News from the Southern 1 Region
Wanda Audrict, Southern 1 Regional Director
As another school year starts we are again taking on the challenges of finding better, more effective ways to improve mathematics education. As leaders, we know what works with one student on a particular day might not work with another the next day. Consequently, we seek research and best practices in our field to help guide us in helping our students learn. We find ways to share this with our teachers and other leaders in our districts.
As many of us implement Common Core State Standards (CCSS) - mathematics content and the Standards for (Student) Mathematical Practices , it is becoming more obvious that in order to be more effective we need to get students to do more of the thinking (Black and Wiliam, 2006, p. 86). We realize that teachers cannot create learning (learners create learning). The teacher's role is to develop the situations in which students actually do the learning. In other words, the teacher designs the learning environment. For a fuller discussion on the teacher's role in designing and regulating the learning environment, refer to Wiliam (2007) and Wiliam and Thompson (2007).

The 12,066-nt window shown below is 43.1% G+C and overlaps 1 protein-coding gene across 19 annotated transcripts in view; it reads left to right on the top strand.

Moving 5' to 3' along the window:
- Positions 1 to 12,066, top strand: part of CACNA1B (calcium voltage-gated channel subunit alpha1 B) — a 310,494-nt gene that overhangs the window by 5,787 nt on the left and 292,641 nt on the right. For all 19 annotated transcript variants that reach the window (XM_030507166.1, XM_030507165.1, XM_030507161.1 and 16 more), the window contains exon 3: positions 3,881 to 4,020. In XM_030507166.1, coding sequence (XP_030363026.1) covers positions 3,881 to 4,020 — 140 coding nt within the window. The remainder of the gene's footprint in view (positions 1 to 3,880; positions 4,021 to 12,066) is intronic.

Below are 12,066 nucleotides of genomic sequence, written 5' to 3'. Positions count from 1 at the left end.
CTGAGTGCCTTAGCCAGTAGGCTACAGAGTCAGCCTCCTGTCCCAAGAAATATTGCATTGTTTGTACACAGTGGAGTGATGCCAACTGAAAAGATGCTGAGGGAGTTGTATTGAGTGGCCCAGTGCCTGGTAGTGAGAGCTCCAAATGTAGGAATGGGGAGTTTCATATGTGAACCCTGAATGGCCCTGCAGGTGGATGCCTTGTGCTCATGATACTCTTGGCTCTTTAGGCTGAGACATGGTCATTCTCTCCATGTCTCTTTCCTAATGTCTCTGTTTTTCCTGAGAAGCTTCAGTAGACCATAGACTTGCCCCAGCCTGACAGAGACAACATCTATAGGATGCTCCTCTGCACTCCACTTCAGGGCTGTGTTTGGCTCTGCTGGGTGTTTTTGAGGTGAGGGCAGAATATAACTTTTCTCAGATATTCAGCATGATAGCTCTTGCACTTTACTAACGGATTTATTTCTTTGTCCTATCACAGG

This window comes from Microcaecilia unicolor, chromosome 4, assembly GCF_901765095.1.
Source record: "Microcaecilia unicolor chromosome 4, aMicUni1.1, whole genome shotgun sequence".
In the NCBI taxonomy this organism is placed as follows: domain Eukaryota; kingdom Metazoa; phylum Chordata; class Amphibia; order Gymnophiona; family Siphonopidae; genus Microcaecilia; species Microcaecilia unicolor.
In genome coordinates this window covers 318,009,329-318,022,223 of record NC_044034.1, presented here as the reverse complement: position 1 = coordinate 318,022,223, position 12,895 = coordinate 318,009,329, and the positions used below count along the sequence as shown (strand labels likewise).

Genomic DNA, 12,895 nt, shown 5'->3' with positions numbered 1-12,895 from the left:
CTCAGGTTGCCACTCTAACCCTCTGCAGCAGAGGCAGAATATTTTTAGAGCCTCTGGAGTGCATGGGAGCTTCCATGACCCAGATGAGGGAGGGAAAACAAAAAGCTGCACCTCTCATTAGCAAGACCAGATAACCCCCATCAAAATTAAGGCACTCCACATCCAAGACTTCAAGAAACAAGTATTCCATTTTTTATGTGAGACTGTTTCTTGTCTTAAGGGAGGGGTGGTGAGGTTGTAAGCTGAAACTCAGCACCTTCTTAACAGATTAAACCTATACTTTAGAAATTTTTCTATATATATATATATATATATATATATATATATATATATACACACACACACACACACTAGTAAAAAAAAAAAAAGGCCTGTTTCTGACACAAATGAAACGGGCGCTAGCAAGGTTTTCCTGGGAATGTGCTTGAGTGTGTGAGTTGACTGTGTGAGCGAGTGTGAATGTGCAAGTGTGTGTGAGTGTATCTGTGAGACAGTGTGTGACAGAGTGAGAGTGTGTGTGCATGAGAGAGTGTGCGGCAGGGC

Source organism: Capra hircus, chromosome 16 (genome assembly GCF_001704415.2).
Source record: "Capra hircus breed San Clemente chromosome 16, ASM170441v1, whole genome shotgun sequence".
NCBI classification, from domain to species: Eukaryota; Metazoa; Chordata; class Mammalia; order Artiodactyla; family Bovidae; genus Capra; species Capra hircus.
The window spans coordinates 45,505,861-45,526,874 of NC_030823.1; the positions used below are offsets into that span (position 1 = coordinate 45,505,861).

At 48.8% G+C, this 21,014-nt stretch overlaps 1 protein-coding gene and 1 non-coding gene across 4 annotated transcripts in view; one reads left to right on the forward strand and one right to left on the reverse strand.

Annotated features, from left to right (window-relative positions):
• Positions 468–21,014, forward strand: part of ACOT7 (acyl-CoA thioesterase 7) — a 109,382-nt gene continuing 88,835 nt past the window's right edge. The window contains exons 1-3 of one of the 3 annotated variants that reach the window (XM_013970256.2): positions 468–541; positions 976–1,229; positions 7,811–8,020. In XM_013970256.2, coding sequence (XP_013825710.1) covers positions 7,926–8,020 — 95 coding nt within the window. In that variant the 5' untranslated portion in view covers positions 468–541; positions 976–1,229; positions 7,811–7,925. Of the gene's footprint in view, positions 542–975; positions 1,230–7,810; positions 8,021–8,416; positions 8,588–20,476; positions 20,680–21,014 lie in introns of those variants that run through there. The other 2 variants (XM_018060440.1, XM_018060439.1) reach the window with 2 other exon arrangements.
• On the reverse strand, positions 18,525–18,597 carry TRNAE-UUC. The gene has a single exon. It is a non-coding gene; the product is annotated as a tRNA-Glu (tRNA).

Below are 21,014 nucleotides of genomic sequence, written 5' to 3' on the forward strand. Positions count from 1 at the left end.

As teachers design learning experiences that are more student-centered, they increase the student's responsibility. However, teachers must be able to ascertain, in a timely fashion, if the intended learning is occurring. Teachers can use this assessment of the learning to adapt and inform instruction. The work that I am doing this year focuses on Formative Assessment. With schools across the country we are implementing a Mathematics Design Collaborative (MDC) Initiative using the Formative Assessment Lessons developed through the Shell Center/MARS, University of Nottingham- England, and University of California - Berkley through funding from the Gates Foundation. This MDC has produced well-engineered formative assessment tools to support U.S. schools in implementing the CCSS. These tools are designed to make knowledge and reasoning visible, and help teachers to guide students in how to improve, and monitor their progress.
Please contact me at any time at to share any information that needs to be posted. Have a great start to your new school year! Hope to see you in New Orleans on April 7-9, 2014 for our NCSM Annual Conference.
Black, P., & Wiliam, D. (2006). Developing a theory of formative assessment. In J. R. Gardner (Ed.) Assessment and learning (pp. 81-100). Thousand Oaks, CA: Sage.
Wiliam, D. (2007). Keeping Learning on Track: Classroom assessment and the regulation of learning. In F. K. Lester (Ed.), Second handbook of research on mathematics teaching and learning (pp. 1051-1098). Greenwich, CT: Information Age Publishing.
Wiliam, D., & Thompson, M. (2007). Integrating assessment with instruction: What will it take to make it work? In C. A. Dwyer (Ed.), The future of assessment: Shaping teaching and learning (pp. 53-82). Mahwah, NJ: Lawrence Erlbaum Associates.